That’s a great question. So for ginger, I usually kind of just start them out on my kitchen counter, because it’s very kind of moist in there, and I’ve got enough light. And I just let them develop some nodes, you know, just sitting out there in that kind of moist environment—and put them out, like, at the end of February, beginning of March. And it’ll take a few weeks, and they’ll start to develop those, like, sort of white nodes on the sides. When they get those, then you could put them into a pot. And you could just keep them growing inside, but get them close to a window, or underneath the light source, so that they start to experience the light and want to grow. And then, when they actually break ground, that’s usually about the time that you could, like, take them outside and pot them, or you could just continue growing them inside, but give them a lot more light, because they definitely need a lot of light once they start to break ground. But they do need temperatures of at least 55 degrees to be actively growing, and 75 is more, like, ideal. So, I grow them in my greenhouse. I’ve actually… I’ve got some here, you know, growing actually inside my office. I have, like, a vegetable cart that I grow ginger and galangal and turmeric in that vegetable cart. I’ve also got vanilla growing on my office desk, as well. So, you know, your inside climate sometimes is absolutely perfect for these spices, as long as you can give them enough light. And that’s where I think people try and they say that it doesn’t work; but that’s because they don’t give it supplemental light. You definitely need to buy a plant light. No window in your house—unless you have like a, you know, a sunroom or something with at least three sides of light—no place in your house is going to give enough light for these to actually be really productive.

Deborah Niemann 8:24
So then, do you just keep letting it grow in your house until… When?

Tasha Greer 8:30
So ginger—you can harvest baby ginger after about 6 or 7 months. You could just keep, like, breaking off a little piece and eating it whenever you need it. But, if you actually want to get those hardened-off rhizomes, like you get from the grocery store? That, it depends on, you know, when you started and what kind of conditions you give it. But like, for me, because I’m not growing in ideal conditions… I’m growing inside my house, or inside my greenhouse, and it’s not 75 degrees all the time; it’s usually, like, November and December when I have large enough rhizomes that I’ll start to harden it off. Basically that—if you have natural light that’s reducing—they’ll actually harden themselves off if the light is declining, the temperatures are declining. But if not, you can fold the stems down, just kind of fold them in half, and that deprives the rhizomes of energy, and it kind of tricks it into thinking, “Oh! I better get ready for bad conditions.” And so, then it gets that hardened outer coating, and that’s what you can store a lot longer. So, if you’re doing it your house, because you’re not going to necessarily be dropping your temperatures below, you know, 60, 55, 40, you know, degrees, then you really kind of have to force it. But outside, you know, if you just leave it out and let the light and the temperature decline, you know, then it will actually do it all by itself. So, the real thing is that, once it hits 55 degrees, it’s going to stop growing. So, if you’re keeping them outside, you know, that’s the time where, if you’re in a cold climate, you know, and the rhizomes aren’t very large, bring them in, keep them growing, and then “senescing” is what it’s called when you actually, on purpose, make the rhizomes harden off by folding down those stems.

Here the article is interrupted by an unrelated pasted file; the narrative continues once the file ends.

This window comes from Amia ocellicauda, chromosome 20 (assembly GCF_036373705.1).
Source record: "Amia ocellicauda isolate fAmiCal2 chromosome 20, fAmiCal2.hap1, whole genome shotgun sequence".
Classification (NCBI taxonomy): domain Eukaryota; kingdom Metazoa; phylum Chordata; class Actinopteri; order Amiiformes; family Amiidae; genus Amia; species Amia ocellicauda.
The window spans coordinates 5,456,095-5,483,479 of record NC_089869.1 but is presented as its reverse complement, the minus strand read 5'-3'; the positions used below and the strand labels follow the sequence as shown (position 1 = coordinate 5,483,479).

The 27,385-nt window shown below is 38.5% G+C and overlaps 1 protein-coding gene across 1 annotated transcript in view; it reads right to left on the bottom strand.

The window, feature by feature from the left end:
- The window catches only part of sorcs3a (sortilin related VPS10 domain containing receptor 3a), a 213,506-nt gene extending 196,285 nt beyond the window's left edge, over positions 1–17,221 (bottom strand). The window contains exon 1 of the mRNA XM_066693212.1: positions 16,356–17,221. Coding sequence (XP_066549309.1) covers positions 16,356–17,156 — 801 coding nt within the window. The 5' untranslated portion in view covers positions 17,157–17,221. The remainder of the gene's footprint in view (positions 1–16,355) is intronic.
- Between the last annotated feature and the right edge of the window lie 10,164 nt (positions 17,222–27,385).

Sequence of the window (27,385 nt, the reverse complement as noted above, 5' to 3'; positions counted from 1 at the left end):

Deborah Niemann 10:04
Okay. So basically, then, is the idea that the green part above ground is going to die, and then you harvest the roots?

Tasha Greer 10:14
Exactly. So once that starts to die, you can see it’ll be drying off, then you’ll know you can reach down underneath and you’ll be able to feel the edges and it’ll have that hard skin that kind of confirms that it’s ready for long term storage. But, if you don’t want to do that work, just dig it up as baby ginger and, you know, dry it or keep it in the refrigerator for a while. You can even shred it and freeze it in ice cube trays. So, there’s lots of ways that you can keep it without having to senesce it first.

Deborah Niemann 10:40